|Jets receivers adjusting to Favre's passes|
|Written by Admin|
|Monday, 11 August 2008 13:12|
``Whatever route you have, you better run it hard because the ball could be coming,'' wide receiver Jerricho Cotchery said Monday. ``If you're not looking, you may get hit in the head.''
That hasn't happened yet, but Favre's new Jets teammates are doing all they can to get used to the high-speed throws from their rifle-armed quarterback.
``Not many people realize how quick his release is,'' tight end Bubba Franks said. ``It's starting to show, the guy can still play football.''
Cotchery is doing extra hand-strengthening exercises. Chris Baker and Dustin Keller are spending time after practice catching close-range passes from the JUGS machine, learning that they always need to be ready.
``As soon as you come out of your break, the ball's right here,'' Keller said. ``You just have to have your hands up real quick.''
The Jets haven't had a starting quarterback who could throw the ball like Favre perhaps since Vinny Testaverde was in his prime in the late-1990s. Chad Pennington was always praised for having terrific leadership skills, but was knocked for his weak arm and inability to spread the ball down the field consistently.
``When you have a guy who can pressure the defense in many ways, you know every route's available on the field,'' Cotchery said. ``There's no clear out routes.''
Backup Kellen Clemens, who started eight games last season, has an impressive arm. Favre, though, is simply on another level.
``I wouldn't only say it's just how fast the ball is coming,'' said Keller, a rookie tight end. ``He's not going to wait for your eye contact. He expects you to be ready for the ball.''
Favre, acquired late last Wednesday from Green Bay, has long been regarded as one of the game's true gunslingers. Even at 38 and only four practices into a new career with the Jets, the NFL's career leader in several passing categories has flashed the skills that have made him special.
``There's no such thing as a decoy route, not as long as you have Brett back there,'' said Franks, who played with Favre for eight years in Green Bay. ``Like I tell the guys, even when you're covered, you're not really covered. If you have two hands and two arms, you're not covered because he's going to hit one of them, so just find a way. As long as you can see him, he can see you.''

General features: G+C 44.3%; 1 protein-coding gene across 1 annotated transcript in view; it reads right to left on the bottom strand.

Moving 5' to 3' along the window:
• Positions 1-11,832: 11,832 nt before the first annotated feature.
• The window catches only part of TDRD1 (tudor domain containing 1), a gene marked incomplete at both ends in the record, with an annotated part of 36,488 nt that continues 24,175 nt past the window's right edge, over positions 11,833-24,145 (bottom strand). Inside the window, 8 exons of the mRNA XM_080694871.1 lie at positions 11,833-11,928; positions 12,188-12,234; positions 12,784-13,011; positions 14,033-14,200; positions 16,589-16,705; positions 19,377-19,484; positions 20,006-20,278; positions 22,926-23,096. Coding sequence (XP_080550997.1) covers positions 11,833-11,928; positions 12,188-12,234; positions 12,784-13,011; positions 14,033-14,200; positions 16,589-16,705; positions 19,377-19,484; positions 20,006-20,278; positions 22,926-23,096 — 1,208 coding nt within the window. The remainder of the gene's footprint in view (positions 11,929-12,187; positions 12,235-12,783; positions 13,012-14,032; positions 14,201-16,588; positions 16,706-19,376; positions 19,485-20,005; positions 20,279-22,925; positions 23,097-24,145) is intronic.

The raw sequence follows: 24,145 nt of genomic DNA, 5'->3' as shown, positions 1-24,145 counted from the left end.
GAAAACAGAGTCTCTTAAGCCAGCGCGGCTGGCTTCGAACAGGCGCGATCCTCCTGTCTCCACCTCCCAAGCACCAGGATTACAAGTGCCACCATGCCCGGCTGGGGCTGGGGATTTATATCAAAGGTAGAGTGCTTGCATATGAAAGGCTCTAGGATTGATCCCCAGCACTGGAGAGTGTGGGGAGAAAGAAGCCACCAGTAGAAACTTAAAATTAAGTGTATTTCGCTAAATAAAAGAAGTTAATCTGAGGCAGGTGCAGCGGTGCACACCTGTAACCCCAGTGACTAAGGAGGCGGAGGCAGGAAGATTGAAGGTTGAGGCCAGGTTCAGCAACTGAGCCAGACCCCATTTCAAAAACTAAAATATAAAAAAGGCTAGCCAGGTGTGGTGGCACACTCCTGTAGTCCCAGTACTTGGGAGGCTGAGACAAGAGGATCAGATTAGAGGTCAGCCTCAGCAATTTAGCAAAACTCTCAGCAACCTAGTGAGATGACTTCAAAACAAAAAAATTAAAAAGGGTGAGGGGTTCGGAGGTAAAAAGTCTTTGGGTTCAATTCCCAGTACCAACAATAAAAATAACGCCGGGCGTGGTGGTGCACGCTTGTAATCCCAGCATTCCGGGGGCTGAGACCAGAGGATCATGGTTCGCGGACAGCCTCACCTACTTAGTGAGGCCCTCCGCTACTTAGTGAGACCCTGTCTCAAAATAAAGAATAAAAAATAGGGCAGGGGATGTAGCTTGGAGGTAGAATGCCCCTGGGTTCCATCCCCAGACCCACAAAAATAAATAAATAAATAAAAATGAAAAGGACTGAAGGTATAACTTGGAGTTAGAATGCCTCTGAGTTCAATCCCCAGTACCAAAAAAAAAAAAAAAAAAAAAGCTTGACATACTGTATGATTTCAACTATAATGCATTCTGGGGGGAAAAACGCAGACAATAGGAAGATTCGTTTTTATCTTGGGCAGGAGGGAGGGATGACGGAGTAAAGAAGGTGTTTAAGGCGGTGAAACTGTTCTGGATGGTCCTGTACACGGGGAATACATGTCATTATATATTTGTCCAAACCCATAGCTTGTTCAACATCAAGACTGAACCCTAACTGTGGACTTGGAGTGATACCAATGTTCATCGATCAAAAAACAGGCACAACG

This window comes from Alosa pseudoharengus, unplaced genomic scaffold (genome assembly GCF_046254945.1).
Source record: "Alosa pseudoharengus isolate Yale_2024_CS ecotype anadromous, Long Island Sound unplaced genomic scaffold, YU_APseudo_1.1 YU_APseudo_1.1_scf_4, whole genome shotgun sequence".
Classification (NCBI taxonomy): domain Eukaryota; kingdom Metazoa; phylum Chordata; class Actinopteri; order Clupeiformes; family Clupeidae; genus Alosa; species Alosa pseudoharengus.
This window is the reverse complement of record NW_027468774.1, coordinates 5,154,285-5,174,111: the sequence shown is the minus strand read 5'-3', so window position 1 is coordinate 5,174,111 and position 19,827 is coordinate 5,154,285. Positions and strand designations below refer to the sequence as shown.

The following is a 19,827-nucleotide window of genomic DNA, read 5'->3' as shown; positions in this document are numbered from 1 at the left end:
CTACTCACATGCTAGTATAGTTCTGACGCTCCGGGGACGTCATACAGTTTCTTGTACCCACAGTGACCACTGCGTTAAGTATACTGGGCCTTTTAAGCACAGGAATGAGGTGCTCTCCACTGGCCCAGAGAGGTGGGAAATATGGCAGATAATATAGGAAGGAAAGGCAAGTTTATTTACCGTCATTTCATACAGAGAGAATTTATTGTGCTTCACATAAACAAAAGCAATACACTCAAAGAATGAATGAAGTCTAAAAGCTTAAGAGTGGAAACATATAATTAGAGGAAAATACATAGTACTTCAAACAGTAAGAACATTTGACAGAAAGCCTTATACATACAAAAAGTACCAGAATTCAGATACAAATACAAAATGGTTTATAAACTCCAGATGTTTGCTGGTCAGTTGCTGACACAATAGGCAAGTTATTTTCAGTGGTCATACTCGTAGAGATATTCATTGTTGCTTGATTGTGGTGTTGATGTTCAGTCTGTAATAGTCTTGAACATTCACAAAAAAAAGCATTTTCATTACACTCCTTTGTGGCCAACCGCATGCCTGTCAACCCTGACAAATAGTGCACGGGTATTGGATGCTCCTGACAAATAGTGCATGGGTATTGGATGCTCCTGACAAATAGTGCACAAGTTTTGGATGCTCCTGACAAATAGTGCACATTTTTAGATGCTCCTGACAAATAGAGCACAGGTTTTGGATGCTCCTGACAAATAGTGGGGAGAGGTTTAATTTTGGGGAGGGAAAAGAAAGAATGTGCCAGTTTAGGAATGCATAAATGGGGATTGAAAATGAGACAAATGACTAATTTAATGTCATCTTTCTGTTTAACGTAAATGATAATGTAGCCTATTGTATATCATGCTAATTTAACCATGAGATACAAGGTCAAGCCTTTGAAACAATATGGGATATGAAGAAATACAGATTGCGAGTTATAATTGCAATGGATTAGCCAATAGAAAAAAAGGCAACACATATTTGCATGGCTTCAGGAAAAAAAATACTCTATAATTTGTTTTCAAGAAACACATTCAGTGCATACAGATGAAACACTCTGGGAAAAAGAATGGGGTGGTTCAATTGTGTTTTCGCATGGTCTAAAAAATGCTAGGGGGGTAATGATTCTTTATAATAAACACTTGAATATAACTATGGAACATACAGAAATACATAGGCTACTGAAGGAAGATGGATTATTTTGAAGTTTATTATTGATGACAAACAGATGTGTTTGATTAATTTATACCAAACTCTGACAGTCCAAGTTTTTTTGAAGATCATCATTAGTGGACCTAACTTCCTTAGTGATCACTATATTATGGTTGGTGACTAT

Favre, given a second straight day off from speaking with the media, has wowed the large crowds packing Hofstra University to catch a glimpse of their new quarterback with a few classic throws.
There was the pretty 35-yarder down the right sideline to Cotchery on Sunday, and later, a flawless spiral that hit Cotchery in stride down the left sideline for 75 yards, about 65 yards in the air. On Monday, Favre connected with Laveranues Coles while running the 2-minute offense, hitting the receiver for 31 yards on a timing pattern into the left corner of the end zone.
``He just threw it up in the air and let him get it, and you're like, 'Wow. He put it right where it needed to be,''' Keller said. ``Laveranues could've closed his eyes and it was right there in his hands.''
Some of the Jets players admit to being slightly awed by Favre's presence. That's certainly understandable. After all, Keller was only 6 when Favre began his career.
``Just growing up and watching him play and now him actually being my quarterback, I'd be lying to you if I told you it wasn't way different,'' Keller said. ``I didn't ever think it was going to be like that, but I'm getting used to it every day.''
Favre is coming off one of his most productive seasons, passing for 4,155 yards, his most since 1998, and had 28 TDs with 15 interceptions. While some rust remains, the zip is still there and so is the improvisation. All that adds up to a bit of adjusting for those on the other end of Favre's passes.
``I've never played with a quarterback who's had a no-look pass in their repertoire,'' Keller said after a few minutes of standing in front of a JUGS machine and catching footballs. ``You would think it's a lot harder to catch because it's coming so fast, but his spiral is so tight that it's actually a lot easier to catch.''
Favre immediately makes the Jets a potentially dangerous vertical offense, capable of getting into scoring shootouts with any team. That means good news for the entire receiving corps.
``He does like to spread the ball around a lot,'' Baker said. ``He gets the ball to the tight ends a lot. I spoke to Bubba and he said 'Be ready.' He's right because at any time the ball can be coming your way. It makes it a little more fun because you get out there and you're running routes and you know you're a live option on every play.''